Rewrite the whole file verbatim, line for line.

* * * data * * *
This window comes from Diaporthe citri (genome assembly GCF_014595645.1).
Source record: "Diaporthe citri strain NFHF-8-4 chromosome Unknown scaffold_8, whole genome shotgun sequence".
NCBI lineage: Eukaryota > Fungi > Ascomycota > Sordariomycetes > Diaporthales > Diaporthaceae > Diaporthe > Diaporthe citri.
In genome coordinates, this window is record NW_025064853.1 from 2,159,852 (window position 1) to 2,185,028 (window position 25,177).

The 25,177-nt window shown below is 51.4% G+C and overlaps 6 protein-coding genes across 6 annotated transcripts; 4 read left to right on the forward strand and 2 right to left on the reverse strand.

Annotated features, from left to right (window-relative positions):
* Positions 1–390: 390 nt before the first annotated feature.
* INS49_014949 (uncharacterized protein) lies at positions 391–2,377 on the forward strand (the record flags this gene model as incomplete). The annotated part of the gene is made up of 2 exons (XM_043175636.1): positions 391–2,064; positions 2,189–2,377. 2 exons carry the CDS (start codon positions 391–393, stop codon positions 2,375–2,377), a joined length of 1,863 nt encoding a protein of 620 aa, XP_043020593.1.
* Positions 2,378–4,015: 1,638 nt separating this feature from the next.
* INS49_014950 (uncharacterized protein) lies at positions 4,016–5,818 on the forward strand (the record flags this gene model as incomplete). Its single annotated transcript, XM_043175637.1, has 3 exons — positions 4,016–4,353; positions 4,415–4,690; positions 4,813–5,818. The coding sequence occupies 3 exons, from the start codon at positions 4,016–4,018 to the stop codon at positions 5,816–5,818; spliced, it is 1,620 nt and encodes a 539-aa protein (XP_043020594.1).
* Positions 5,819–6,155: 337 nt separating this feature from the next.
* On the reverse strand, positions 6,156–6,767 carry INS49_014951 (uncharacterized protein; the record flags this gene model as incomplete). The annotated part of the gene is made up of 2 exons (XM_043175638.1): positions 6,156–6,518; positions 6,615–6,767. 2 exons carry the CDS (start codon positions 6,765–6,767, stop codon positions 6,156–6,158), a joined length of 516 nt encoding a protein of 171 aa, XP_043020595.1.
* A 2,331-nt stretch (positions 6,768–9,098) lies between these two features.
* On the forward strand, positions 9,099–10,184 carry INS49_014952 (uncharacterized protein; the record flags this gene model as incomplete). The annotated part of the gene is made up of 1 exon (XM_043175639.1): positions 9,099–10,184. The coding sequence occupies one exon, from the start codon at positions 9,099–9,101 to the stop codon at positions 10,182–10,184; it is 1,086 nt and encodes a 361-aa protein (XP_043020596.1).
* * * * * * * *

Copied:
This window comes from Diaporthe citri (genome assembly GCF_014595645.1).
Source record: "Diaporthe citri strain NFHF-8-4 chromosome Unknown scaffold_8, whole genome shotgun sequence".
NCBI lineage: Eukaryota > Fungi > Ascomycota > Sordariomycetes > Diaporthales > Diaporthaceae > Diaporthe > Diaporthe citri.
In genome coordinates, this window is record NW_025064853.1 from 2,159,852 (window position 1) to 2,185,028 (window position 25,177).

The 25,177-nt window shown below is 51.4% G+C and overlaps 6 protein-coding genes across 6 annotated transcripts; 4 read left to right on the forward strand and 2 right to left on the reverse strand.

Annotated features, from left to right (window-relative positions):
* Positions 1–390: 390 nt before the first annotated feature.
* INS49_014949 (uncharacterized protein) lies at positions 391–2,377 on the forward strand (the record flags this gene model as incomplete). The annotated part of the gene is made up of 2 exons (XM_043175636.1): positions 391–2,064; positions 2,189–2,377. 2 exons carry the CDS (start codon positions 391–393, stop codon positions 2,375–2,377), a joined length of 1,863 nt encoding a protein of 620 aa, XP_043020593.1.
* Positions 2,378–4,015: 1,638 nt separating this feature from the next.
* INS49_014950 (uncharacterized protein) lies at positions 4,016–5,818 on the forward strand (the record flags this gene model as incomplete). Its single annotated transcript, XM_043175637.1, has 3 exons — positions 4,016–4,353; positions 4,415–4,690; positions 4,813–5,818. The coding sequence occupies 3 exons, from the start codon at positions 4,016–4,018 to the stop codon at positions 5,816–5,818; spliced, it is 1,620 nt and encodes a 539-aa protein (XP_043020594.1).
* Positions 5,819–6,155: 337 nt separating this feature from the next.
* On the reverse strand, positions 6,156–6,767 carry INS49_014951 (uncharacterized protein; the record flags this gene model as incomplete). The annotated part of the gene is made up of 2 exons (XM_043175638.1): positions 6,156–6,518; positions 6,615–6,767. 2 exons carry the CDS (start codon positions 6,765–6,767, stop codon positions 6,156–6,158), a joined length of 516 nt encoding a protein of 171 aa, XP_043020595.1.
* A 2,331-nt stretch (positions 6,768–9,098) lies between these two features.
* On the forward strand, positions 9,099–10,184 carry INS49_014952 (uncharacterized protein; the record flags this gene model as incomplete). The annotated part of the gene is made up of 1 exon (XM_043175639.1): positions 9,099–10,184. The coding sequence occupies one exon, from the start codon at positions 9,099–9,101 to the stop codon at positions 10,182–10,184; it is 1,086 nt and encodes a 361-aa protein (XP_043020596.1).